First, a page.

Hedge funds are sheep in wolves’ clothing, they are claiming their returns to be alpha, but a large part of it is driven by beta, Narayan Naik, professor of finance, London Business School told delegates at an investment think-tank in London this month.
The good news, Naik says, is a new era has dawned in hedge fund investing where investable risk factors enable investors to identify genuine alpha producers and direct capital towards those managers and products, and the rest directed to risk-factor funds.
“This enables investor to use risk factors for portfolio completion, diversification, and tail-risk hedging purposes, “park” excess cash in a diversified basket of risk-factors until they find the right manager, and most importantly allows them to pay alpha-price for alpha-like returns and beta-price for beta-driven returns,” he says.
Naik told delegates that hedge fund returns look like an iceberg, there’s a little bit of alpha showing above the water and all the beta is under the water.
The returns, he says, are made up of alpha which is the return due to manager skill, and the remaining return drivers – the alternative beta, exotic beta and traditional betas – are the returns due to systematic risk factors.
The evolution of hedge fund offerings has seen alternative beta returns now captured using risk factors whereby the beta is constructed using liquid tradeable securities and their derivatives.
“Combining known risk factors such as rates curve, currency carry, equity liquidity, commodities momentum and value, emerging markets has meant that products can now capture a large part of hedge fund returns,” he says.
In 2007, the first hedge fund strategy clone was launched that delivered alternative beta-based returns but did not carry the high cost of the underlying active management (hedge fund fees).
“These clones are rules-based, cheap, highly transparent, with high degree of liquidity, institutional quality and free of headline risk,” he says.
“Of course sceptics say, can an auto pilot fly a plane better than a pilot? But if you look at hedge fund returns from June 2007 to February 2013 you can see that risk factors explain a lot of what the average hedge fund is doing, alternative risk factors capture a lot of their investment returns,” he says.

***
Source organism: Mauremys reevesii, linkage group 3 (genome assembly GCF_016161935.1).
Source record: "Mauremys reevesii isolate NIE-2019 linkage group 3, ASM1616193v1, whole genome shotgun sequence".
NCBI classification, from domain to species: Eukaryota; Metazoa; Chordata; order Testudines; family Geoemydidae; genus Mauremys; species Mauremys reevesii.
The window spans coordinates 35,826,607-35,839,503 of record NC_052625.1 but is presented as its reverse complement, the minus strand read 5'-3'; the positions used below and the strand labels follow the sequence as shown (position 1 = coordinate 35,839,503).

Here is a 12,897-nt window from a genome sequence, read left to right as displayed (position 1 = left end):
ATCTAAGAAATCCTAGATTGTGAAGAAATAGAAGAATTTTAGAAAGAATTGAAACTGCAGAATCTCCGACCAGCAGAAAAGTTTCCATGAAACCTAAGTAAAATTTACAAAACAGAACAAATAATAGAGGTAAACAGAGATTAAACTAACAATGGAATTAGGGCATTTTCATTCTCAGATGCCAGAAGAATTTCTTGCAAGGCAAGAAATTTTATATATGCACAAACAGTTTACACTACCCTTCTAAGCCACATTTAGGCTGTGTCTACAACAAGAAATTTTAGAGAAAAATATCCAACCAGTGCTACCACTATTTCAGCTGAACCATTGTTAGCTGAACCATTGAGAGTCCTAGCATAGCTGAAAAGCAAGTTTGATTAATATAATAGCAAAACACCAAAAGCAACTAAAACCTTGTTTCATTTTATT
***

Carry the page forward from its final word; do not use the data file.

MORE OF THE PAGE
The next generation of funds have now arrived, Naik says, where the building blocks, or decomposed risk factors, can be used by investors to build their own basket of risk factors to suit their needs.
“A new era has dawned where investable risk factors enable you to identify genuine alpha producers. Most importantly it allows you to pay alpha-price for alpha-like returns and beta-price for beta-driven returns,” he says.
“Alpha is different for different people it is a nebulous concept. But I define it as what I can’t do or access in a cheap and transparent way. It is partly perception, partly what you can do versus what you can’t do.”
In answering the question if there is enough alpha around for investors to share, he says it is important to go back to expectations.
“What am I expecting from hedge funds, what should a manager earn after transaction costs before I pay 2:20? You have to go back to expectations of what you want from hedge funds, what am I expecting from these investments and how does it complement the rest of the portfolio?”
In looking at return and risk expectations Naik reminded delegates that between 2002 and 2010 the MSCI World worst 21 months produced – 6.8 per cent, and the best 21 months produced 6.94 per cent.
The returns for the mega firms in the hedge fund world, those that hold 90 per cent of the hedge fund assets, for the worst 21 months were – 0.4 per cent and the best 21 months were 1.6 per cent.
Naik cautioned investors there was an agency problem in the concentration of assets in the hands of a few hedge fund managers. The capital distribution of the industry is such that the big funds seem to be getting bigger. The good old 80:20 rule appears to be more like 90:10 for the hedge fund industry, with 90 per cent of the assets are being managed by 10 per cent of the names.
“It’s the age-old saying you can’t be fired for buying IBM, the same thing applies to hedge funds today, you can’t be disciplined for buying the big funds like Highbridge, Bridgewater, Brevan Howard, Winton and so on. These choices seem to be driven, in part, by career concerns on the part of institutional investors – a common agency problem we face in delegated portfolio management.”
This article was first published in top1000funds.com